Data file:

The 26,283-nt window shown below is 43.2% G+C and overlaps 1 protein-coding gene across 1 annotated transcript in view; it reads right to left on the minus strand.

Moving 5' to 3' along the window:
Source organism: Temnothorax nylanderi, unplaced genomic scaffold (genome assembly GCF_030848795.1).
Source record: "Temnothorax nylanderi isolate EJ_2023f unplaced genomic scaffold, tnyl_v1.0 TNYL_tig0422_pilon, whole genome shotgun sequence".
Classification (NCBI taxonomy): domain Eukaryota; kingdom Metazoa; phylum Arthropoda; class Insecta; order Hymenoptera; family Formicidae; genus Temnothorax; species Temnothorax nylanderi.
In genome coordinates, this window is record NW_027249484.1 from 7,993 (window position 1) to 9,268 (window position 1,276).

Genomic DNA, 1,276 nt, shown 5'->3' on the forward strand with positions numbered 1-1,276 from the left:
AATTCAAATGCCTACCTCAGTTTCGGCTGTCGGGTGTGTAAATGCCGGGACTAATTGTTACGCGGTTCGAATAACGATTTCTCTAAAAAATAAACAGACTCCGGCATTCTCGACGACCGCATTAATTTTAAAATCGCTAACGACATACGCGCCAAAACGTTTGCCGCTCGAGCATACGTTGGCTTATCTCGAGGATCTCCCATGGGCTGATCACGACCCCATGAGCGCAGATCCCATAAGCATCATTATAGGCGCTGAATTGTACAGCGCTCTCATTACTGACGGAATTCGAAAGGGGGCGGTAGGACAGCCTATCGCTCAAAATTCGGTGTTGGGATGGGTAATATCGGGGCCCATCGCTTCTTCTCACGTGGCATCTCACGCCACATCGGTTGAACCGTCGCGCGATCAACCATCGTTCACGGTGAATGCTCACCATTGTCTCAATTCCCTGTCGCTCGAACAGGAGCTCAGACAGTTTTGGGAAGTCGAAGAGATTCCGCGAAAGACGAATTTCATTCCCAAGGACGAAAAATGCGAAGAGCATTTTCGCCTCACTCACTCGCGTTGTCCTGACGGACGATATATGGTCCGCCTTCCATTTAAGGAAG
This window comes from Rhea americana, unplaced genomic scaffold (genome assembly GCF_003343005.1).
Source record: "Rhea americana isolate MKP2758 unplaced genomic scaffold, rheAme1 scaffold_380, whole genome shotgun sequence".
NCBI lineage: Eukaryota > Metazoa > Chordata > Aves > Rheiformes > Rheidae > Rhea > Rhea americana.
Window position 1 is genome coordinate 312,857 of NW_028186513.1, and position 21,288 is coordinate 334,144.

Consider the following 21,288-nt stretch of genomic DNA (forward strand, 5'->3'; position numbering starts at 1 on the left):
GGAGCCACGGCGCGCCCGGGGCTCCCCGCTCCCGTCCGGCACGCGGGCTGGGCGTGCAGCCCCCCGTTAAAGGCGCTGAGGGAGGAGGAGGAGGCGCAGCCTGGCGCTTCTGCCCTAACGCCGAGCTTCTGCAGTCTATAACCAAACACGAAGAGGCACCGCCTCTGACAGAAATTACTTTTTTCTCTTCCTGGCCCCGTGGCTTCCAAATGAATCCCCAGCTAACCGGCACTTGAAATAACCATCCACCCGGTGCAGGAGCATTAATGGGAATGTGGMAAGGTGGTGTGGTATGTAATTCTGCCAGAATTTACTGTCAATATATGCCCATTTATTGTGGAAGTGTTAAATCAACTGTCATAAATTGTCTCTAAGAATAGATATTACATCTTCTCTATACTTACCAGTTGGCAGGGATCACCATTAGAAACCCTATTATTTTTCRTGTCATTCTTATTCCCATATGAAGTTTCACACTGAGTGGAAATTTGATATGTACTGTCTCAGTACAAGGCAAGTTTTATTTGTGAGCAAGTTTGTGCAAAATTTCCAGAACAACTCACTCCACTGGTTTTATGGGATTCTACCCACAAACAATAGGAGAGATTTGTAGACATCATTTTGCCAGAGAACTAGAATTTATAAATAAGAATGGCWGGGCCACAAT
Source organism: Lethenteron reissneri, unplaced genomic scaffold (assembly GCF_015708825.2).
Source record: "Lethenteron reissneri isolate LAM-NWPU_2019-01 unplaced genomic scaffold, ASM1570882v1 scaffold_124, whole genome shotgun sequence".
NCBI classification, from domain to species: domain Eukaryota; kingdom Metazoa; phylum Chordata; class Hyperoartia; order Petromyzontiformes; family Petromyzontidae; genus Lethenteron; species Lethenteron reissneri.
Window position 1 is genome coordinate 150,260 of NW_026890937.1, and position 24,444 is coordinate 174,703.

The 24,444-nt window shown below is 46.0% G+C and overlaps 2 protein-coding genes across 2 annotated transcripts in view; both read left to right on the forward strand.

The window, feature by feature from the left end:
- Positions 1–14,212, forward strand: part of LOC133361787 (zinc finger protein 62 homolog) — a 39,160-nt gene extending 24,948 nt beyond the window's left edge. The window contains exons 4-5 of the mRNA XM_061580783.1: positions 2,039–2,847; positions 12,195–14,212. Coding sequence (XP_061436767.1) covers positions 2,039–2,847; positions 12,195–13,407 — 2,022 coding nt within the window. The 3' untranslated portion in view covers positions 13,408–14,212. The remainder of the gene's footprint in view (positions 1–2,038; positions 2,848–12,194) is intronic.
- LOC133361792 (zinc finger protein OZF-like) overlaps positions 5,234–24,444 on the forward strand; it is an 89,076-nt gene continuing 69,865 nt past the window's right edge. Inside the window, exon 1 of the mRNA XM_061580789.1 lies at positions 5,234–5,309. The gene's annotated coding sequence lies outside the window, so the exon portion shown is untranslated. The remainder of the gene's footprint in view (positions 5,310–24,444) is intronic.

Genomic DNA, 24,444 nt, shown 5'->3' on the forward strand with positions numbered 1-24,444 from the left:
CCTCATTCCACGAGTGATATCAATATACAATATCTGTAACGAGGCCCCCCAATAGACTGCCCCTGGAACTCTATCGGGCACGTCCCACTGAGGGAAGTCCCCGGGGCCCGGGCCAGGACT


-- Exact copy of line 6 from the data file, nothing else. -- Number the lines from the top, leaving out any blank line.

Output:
In genome coordinates, this window is record NW_027249484.1 from 7,993 (window position 1) to 9,268 (window position 1,276).